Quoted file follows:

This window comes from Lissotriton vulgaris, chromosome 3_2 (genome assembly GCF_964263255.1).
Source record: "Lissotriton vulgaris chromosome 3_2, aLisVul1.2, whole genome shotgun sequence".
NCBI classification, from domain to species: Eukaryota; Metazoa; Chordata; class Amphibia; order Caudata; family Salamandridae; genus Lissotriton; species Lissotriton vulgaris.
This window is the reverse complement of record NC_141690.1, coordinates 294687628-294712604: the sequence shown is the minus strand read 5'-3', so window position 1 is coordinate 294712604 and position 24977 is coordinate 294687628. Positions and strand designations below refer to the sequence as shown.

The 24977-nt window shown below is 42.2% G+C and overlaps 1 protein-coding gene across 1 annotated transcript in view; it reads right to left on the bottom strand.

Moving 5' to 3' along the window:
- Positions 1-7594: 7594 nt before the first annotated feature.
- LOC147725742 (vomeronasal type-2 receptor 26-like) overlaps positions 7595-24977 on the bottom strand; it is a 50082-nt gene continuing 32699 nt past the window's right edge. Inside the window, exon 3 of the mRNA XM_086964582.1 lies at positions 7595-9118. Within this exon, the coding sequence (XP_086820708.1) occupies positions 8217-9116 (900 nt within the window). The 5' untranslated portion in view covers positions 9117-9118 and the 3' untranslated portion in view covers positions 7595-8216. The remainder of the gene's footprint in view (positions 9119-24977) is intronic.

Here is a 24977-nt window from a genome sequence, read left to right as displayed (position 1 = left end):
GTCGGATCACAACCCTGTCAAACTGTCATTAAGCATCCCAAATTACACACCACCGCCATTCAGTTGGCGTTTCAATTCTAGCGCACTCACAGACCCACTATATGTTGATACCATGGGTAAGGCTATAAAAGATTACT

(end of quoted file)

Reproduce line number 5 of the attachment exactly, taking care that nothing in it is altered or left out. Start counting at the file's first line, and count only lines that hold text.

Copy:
The 24977-nt window shown below is 42.2% G+C and overlaps 1 protein-coding gene across 1 annotated transcript in view; it reads right to left on the bottom strand.